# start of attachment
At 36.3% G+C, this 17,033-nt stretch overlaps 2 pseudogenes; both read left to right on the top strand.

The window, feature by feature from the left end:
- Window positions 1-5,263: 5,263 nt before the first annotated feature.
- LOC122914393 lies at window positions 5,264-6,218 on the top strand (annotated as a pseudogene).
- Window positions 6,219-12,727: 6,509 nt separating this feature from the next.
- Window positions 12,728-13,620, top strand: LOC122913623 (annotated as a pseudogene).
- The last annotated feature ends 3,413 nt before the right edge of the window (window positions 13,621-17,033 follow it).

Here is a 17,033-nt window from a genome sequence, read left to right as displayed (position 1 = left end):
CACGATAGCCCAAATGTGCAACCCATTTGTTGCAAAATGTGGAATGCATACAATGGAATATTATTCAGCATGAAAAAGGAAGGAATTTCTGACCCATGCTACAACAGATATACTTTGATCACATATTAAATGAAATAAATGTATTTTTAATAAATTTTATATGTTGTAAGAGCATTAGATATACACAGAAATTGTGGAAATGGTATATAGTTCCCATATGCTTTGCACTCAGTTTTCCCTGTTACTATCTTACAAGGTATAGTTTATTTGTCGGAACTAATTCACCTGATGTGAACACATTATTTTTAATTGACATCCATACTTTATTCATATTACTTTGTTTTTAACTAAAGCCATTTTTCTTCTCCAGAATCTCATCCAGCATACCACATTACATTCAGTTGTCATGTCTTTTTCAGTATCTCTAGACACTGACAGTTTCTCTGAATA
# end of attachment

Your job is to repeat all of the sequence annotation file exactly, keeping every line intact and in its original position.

At 36.3% G+C, this 17,033-nt stretch overlaps 2 pseudogenes; both read left to right on the top strand.

The window, feature by feature from the left end:
- Window positions 1-5,263: 5,263 nt before the first annotated feature.
- LOC122914393 lies at window positions 5,264-6,218 on the top strand (annotated as a pseudogene).
- Window positions 6,219-12,727: 6,509 nt separating this feature from the next.
- Window positions 12,728-13,620, top strand: LOC122913623 (annotated as a pseudogene).
- The last annotated feature ends 3,413 nt before the right edge of the window (window positions 13,621-17,033 follow it).

Here is a 17,033-nt window from a genome sequence, read left to right as displayed (position 1 = left end):
CACGATAGCCCAAATGTGCAACCCATTTGTTGCAAAATGTGGAATGCATACAATGGAATATTATTCAGCATGAAAAAGGAAGGAATTTCTGACCCATGCTACAACAGATATACTTTGATCACATATTAAATGAAATAAATGTATTTTTAATAAATTTTATATGTTGTAAGAGCATTAGATATACACAGAAATTGTGGAAATGGTATATAGTTCCCATATGCTTTGCACTCAGTTTTCCCTGTTACTATCTTACAAGGTATAGTTTATTTGTCGGAACTAATTCACCTGATGTGAACACATTATTTTTAATTGACATCCATACTTTATTCATATTACTTTGTTTTTAACTAAAGCCATTTTTCTTCTCCAGAATCTCATCCAGCATACCACATTACATTCAGTTGTCATGTCTTTTTCAGTATCTCTAGACACTGACAGTTTCTCTGAATA